Flashbacks are hard to write! I find it so easy to just write out a full wikipedia page for a character's backstory that editing becomes a nightmare. This is a fairly short one, so it couldn't get too out of hand, but I am fully in the weeds writing the final script for the next chapter, which I might have to call "Oops! All Flashbacks."
I finished the outline for Chapter 11 by the end of summer, but since then a number of things have happened to change my perspective on writing and on this story in particular. As a result, some rewrites are in order, or at least some embellishments. If Chapter 10 could stand to be hornier, Chapter 11 could stand to be gayer. Or-- not gayer. Queerer. I'm coming to realize how important queerness is to my work, and I want to embrace that in a way I was never brave enough (or stupid enough) to in my 20s. In a perfect world, I would write the whole comic from scratch with overt queerness in mind, but hey, it's 2021! Nothing's perfect and everything's on fire!
EDIT 03/17/21: Speaking of "nothing's perfect," the next four pages went through a rewrite several months after their original post date. While the gist of the pages remain the same--Eli's death and Rachel spiraling in a desperate bid to protect Hyde at all costs--several details had to change because they skirted troublingly close to Romani stereotypes. Now, you may be asking: "Wait, Rachel is Romani?" Which is fine! Rachel is Romani, but I haven't yet found a place to bring up her heritage specifically. And since it's not a major element of the story and I'm not Romani myself, I didn't want to go around saying, "Look at me and the amazing Romani representation I included!" in a "Dumbledore was gay the whole time!" kind of way.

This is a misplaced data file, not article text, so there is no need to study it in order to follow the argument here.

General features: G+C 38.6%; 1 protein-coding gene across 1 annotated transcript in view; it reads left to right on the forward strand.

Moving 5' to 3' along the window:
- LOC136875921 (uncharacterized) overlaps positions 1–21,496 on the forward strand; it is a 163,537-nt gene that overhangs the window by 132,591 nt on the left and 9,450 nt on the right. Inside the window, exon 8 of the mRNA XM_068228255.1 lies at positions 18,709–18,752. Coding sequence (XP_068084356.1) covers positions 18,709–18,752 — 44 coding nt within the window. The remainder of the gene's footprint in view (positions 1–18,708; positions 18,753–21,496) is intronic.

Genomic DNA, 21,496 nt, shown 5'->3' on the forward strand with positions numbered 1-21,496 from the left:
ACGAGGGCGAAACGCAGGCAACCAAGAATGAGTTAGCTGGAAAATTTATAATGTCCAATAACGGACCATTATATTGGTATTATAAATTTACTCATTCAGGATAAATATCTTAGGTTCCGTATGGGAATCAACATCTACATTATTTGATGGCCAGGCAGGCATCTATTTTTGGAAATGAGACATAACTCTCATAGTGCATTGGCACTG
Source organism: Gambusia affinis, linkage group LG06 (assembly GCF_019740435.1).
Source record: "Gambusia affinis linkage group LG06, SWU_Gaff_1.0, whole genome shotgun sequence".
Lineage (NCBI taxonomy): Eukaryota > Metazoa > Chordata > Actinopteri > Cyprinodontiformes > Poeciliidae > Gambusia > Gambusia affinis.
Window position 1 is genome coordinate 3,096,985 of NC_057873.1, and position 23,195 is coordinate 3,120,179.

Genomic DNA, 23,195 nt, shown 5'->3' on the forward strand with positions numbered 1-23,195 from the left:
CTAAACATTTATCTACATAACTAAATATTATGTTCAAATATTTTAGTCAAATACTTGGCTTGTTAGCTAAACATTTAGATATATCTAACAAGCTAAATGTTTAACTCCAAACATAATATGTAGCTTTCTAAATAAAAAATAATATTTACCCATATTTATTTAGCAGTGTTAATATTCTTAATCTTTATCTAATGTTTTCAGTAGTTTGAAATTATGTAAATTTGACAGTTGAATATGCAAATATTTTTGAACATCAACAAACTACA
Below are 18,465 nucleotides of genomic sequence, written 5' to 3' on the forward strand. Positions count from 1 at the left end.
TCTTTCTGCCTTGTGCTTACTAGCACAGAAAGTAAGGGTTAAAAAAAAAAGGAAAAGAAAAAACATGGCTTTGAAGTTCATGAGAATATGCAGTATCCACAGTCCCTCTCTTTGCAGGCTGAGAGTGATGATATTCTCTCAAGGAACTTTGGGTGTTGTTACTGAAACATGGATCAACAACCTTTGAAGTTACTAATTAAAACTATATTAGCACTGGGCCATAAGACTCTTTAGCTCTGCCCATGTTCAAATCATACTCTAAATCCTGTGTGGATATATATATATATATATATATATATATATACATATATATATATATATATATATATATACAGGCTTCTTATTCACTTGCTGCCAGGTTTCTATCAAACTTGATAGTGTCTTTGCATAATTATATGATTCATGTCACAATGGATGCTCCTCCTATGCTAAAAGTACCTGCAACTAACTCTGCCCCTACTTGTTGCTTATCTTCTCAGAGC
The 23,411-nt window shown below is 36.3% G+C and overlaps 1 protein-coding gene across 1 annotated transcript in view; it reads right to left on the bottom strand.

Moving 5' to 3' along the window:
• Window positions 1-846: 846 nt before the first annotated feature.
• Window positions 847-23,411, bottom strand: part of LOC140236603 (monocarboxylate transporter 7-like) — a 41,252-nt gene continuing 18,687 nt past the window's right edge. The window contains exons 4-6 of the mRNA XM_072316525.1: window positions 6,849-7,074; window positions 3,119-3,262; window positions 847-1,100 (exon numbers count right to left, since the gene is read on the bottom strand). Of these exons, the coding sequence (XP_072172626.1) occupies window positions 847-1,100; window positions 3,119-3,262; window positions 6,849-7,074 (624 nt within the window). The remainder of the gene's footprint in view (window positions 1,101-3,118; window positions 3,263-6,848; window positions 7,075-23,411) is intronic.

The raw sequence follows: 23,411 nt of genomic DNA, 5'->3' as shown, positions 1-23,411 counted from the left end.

And yet, I know I've mentioned it casually a couple times before, because at least one reader, Hollis Coffin, was recommended the comic specifically for its Romani representation. After I posted Page 18, he left a comment that basically said, "Hey, the last few pages have portrayed some really nasty Romani stereotypes." Now, I do generally try to be aware of racial stereotypes and work to avoid them in my writing. And I had recalled reading a list of Romani stereotypes in the past and taking note of them. But at the end of the day, there's a difference between learning about stereotypes as an outsider and truly understanding their impact as a member of that community--as I would if we were talking about East Asian stereotypes.
As I was writing these scenes, I was hyperfocusing on Rachel's past trauma and her poor coping mechanisms dealing with that trauma. It truly did not occur to me that those coping mechanisms might have unfortunate implications, given her cultural background. But because I didn't think things through, I ended up slamming face first into the sliding glass door of stereotype. (The most egregious example: Lucy originally tricks Rachel into admitting that she would be willing to kidnap Hyde and lock him in Lucy's basement in order to keep him safe, and "kidnapping Romani"=real bad.)
Luckily, Hollis offered to do a sensitivity reading session with me to help problem solve this section. He was an enormous help in creating rewrites that kept true to the overall intention of the scene while also providing historical context for British Romani culture in general. I'm not sure if he's available for sensitivity readings on the regular (he seems quite busy, I don't want to assume), but if you're in the market for a sensitivity reader, I would highly recommend him!